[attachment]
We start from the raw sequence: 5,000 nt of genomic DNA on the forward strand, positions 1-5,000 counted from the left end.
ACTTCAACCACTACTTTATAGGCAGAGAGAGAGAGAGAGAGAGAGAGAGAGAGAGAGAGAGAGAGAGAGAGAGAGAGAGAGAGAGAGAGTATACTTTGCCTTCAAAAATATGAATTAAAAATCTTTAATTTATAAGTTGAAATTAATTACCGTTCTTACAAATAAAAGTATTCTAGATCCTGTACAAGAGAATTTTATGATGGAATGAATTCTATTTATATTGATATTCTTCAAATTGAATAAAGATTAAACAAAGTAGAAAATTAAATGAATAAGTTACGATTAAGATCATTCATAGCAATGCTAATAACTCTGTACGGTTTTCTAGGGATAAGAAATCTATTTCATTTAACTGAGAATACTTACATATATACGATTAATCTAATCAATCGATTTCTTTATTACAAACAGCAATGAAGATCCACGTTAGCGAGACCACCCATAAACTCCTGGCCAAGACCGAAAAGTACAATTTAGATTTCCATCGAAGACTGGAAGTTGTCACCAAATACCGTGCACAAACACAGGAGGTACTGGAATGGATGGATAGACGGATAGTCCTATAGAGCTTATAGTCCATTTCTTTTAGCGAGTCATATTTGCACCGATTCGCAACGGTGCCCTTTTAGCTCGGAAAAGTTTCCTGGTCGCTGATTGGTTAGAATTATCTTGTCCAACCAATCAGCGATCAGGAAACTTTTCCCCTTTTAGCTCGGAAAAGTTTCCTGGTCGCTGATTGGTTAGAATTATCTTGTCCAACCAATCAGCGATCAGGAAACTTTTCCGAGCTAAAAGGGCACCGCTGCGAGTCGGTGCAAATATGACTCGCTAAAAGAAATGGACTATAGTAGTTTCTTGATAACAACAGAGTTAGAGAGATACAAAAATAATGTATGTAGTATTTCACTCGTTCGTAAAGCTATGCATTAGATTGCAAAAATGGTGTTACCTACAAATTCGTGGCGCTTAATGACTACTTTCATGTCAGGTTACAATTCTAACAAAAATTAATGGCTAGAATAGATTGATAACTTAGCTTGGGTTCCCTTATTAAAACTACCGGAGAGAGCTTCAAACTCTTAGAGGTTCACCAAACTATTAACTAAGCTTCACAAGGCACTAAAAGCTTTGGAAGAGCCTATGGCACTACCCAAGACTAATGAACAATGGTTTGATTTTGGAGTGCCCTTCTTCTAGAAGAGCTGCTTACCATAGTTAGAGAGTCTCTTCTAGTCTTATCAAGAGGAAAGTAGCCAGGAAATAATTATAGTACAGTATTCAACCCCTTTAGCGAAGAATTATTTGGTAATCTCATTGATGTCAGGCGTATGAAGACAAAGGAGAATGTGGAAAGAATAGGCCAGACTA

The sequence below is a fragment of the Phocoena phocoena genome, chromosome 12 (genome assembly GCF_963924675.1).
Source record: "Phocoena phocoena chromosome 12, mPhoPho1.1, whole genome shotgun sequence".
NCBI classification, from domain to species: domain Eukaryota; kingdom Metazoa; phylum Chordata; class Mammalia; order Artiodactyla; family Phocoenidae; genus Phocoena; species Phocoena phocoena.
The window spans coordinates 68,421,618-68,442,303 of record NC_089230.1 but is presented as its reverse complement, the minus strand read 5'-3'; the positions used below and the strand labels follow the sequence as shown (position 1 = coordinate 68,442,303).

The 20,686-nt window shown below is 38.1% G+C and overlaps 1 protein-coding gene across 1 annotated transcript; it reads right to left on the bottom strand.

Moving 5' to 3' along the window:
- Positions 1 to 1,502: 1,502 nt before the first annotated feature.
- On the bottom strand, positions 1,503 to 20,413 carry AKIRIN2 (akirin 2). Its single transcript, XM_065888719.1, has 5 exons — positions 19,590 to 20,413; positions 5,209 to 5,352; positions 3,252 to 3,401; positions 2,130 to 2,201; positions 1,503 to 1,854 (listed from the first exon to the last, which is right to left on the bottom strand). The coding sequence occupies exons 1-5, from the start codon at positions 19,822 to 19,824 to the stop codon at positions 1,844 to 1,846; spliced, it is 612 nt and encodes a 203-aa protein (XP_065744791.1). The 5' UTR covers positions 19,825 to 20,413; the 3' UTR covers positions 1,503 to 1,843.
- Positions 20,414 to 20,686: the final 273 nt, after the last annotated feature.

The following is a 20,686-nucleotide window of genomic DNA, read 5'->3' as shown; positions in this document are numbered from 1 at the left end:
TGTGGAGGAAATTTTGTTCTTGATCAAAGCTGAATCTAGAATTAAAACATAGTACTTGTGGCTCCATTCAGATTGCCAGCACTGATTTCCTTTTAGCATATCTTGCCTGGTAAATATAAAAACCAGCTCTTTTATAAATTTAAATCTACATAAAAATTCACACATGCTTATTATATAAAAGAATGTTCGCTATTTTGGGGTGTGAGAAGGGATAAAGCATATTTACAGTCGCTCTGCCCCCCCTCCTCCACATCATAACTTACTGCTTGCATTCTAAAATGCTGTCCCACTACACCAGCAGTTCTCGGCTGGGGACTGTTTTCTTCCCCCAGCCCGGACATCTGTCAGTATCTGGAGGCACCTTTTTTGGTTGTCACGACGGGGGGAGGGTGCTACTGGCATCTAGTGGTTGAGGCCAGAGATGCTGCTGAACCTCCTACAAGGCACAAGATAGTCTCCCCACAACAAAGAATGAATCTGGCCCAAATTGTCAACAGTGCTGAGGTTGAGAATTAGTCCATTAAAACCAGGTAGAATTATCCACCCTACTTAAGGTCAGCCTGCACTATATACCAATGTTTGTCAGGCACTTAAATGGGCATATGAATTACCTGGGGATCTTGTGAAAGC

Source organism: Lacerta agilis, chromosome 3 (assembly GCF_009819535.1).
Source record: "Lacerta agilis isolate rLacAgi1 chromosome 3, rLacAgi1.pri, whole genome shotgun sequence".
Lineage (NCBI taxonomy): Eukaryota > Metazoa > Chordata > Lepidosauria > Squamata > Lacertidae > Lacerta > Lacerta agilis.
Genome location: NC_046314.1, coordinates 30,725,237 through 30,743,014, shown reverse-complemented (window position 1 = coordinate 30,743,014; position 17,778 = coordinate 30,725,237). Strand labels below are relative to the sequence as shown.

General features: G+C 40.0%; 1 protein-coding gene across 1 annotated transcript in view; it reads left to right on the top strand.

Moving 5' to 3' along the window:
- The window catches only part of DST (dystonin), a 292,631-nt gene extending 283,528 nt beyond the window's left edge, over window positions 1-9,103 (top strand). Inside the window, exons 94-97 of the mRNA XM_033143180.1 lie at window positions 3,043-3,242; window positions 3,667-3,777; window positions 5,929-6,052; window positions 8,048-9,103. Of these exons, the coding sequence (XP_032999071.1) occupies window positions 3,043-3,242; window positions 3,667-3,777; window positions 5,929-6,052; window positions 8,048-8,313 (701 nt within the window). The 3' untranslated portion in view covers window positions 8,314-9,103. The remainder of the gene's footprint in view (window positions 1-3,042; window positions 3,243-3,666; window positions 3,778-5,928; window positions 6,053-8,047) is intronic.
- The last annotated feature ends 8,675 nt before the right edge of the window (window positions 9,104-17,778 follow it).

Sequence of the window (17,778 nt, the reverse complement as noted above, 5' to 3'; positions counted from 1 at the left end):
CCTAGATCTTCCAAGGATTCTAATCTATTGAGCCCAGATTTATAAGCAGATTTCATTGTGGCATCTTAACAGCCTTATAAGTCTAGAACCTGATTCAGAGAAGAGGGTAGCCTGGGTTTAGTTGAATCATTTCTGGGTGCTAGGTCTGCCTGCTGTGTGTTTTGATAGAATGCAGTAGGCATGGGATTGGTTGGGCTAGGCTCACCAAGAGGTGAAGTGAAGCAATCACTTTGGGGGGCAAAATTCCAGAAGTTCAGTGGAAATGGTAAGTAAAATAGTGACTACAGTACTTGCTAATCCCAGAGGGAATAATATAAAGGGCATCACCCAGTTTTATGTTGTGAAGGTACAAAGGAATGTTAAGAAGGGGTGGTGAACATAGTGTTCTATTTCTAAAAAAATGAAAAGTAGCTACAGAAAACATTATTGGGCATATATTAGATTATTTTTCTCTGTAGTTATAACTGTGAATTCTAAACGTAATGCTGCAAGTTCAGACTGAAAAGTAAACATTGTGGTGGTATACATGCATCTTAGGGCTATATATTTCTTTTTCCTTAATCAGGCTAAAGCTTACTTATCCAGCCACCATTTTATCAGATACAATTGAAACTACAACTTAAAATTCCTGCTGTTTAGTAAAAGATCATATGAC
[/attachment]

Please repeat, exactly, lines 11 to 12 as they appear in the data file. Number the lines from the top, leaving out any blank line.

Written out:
- Positions 20,414 to 20,686: the final 273 nt, after the last annotated feature.

The following is a 20,686-nucleotide window of genomic DNA, read 5'->3' as shown; positions in this document are numbered from 1 at the left end: